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When Eric Adler went away to college after graduating from Sisters High School in 2010, he noticed a bad habit plaguing the households he lived in with friends over the years: water wasting.
“I was sharing a house with five other college students, and we’d have a high water bill every month,” Adler, 23, said of the home he lived in last summer. When he and his roommates would get the bill, they’d vow to watch their water usage, but after a few days it would always fall by the wayside.
“After the first week, we’d forget,” Adler said. “I was watching my roommate wash dishes one day, and how much water was being wasted.”
Since water bills only show a monthly total, Adler started thinking about a better way to track usage, perhaps in real time.
Last September, he pitched a rough idea to his professor at Cal Poly San Luis Obispo for his senior project.
The idea was a device that would track water usage in the home and send the data in real time to an app on a homeowner’s smartphone or tablet.
His professor supported the idea, and Adler recruited two fellow students to join: James Fazio, 22, and Jeff Hufford, 23. Now graduated, the three were accepted into a program at Cal Poly that helps students with startups. Their company, Flume, is working to finish the product over the next year.
The SLO HotHouse Summer Accelerator program has been compared to a sped-up Master of Business Administration. In 13 weeks, HotHouse provides $10,000 in seed money, mentorship and office space for each of the participating startup companies.
At first, Adler said, they thought the device would have to be attached to water pipes, but over time, he and his partners brainstormed something less invasive that homeowners would be more likely to use.
“It was my idea in the beginning, but it changed and developed into something bigger than what my original idea was,” Adler said.
The current prototype is a product that straps onto the side of a water meter. As water moves through residential meters, Adler said, a magnet revolves inside. Flume’s device monitors that magnetic field, and sends data over a wireless connection to an app. The data, he said, will automatically update every 15 seconds, showing how much water has been used.
The app can also send alerts to homeowners about leaks or let users know when they are nearing a limit they don’t want to pass.
Looking back to his time at Sisters High School, Adler credited two programs he thinks put him on the path to founding Flume with Hufford and Fazio: interdisciplinary environmental expedition with teacher Rand Runco and a guitar-building program with teacher Tony Cosby, in partnership with Breedlove Guitar Company.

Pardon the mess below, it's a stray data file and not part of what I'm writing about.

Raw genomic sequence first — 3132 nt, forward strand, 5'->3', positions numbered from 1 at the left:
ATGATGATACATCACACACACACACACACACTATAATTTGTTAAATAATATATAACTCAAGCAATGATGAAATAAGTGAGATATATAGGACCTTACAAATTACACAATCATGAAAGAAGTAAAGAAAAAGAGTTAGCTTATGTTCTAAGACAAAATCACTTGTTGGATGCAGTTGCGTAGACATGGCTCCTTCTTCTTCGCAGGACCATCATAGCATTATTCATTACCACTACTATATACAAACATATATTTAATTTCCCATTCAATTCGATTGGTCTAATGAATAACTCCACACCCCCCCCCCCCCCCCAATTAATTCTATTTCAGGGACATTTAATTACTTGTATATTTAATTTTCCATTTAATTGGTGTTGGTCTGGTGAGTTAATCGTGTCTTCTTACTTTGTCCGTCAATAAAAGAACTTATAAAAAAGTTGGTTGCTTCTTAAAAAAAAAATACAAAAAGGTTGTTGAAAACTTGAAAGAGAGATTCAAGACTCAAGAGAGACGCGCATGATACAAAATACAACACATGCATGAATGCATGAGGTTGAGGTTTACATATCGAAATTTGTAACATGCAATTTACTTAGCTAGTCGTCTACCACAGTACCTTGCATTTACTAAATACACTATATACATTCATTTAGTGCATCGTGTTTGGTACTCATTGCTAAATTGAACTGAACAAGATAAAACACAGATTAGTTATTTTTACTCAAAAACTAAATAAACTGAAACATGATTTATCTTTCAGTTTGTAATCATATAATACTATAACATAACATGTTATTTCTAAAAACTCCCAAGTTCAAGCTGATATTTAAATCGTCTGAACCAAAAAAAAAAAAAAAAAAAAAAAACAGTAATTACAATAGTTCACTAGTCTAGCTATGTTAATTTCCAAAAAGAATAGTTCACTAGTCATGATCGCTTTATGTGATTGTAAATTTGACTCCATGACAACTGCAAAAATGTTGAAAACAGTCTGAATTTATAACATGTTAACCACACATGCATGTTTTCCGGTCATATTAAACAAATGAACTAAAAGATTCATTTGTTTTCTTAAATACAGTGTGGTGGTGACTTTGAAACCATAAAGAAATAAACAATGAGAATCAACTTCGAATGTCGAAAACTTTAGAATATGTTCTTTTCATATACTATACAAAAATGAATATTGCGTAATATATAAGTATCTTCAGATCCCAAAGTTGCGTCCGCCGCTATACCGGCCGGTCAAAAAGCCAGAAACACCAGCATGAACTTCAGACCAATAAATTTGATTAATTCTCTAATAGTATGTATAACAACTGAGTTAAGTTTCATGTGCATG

The interdisciplinary environmental expedition program “educates students on environmental issues and engages them with the wilderness that surrounds Sisters by immersing them in nature via backpacking trips, white-water rafting, rock climbing and mountain biking,” Adler said.
“Rand and the IEE program in general had a huge impact on my desire to create a product and company that embodies sustainability and protects our natural resources,” Adler said.
Runco remembers Adler well and wasn’t surprised to hear about his new business venture: In high school, Adler made a business selling motorcycle parts online, Runco said.
Runco was especially happy, he said, that Flume will help people to be more environmentally conscious.
“He cares about the bigger picture,” Runco said. “He’s so entrepreneurial.”
As for Cosby, Adler said the teacher impacted his decision to pursue a degree in mechanical engineering. During his time in the program, Adler built two guitars. Cosby remembers Adler asking to make more intricate details every step of the way, always wanting to go above and beyond. While most of the students made a six-string guitar, Adler made his with 12.
Tod Nelson, executive director of Cal Poly Center for Innovation & Entrepreneurship, which runs HotHouse, thinks Flume has a lot of potential because of its relevancy to the current drought status in California, as well as Oregon.
He said the tools are there in the HotHouse program to support young companies, but it’s up to the graduates (or in some cases undergraduates) to see them sink or float.
“It’s kind of like an intense business boot camp,” Nelson said. “Flume is a very exciting project for us, because we are experiencing one of the longest droughts in California history. It’s a real eye-opener; it could really change lives.”
As Nelson pointed out, Adler and his colleagues at Flume have already approached public utility companies about the product.
“It’s not a lecture anymore; they’re out in the real world talking to customers,” Nelson said. “You find out whether you have a viable business or not pretty quickly.”
Adler said the San Luis Obispo Utilities Department has already given Flume the green light to sell to its customers when the product is ready. Adler said since water meters are actually the property of utility companies, it’s been important to gain their support.
Some utility companies show “some initial fear and concern,” Adler said, with a device piggybacking on their meters. But once they realize the purpose, they have been supportive.
Rough estimates now put the product at about $200, and there is a waitlist on the website to buy one when it’s released.
Flume is applying for an incubator program through Cal Poly similar to HotHouse but with less support. It would allow Flume to continue to rent a discounted office space.
Right now, Adler has plans to stay in California while the company gets on its feet.
“With the current drought situation, California is like ground zero,” Adler said.
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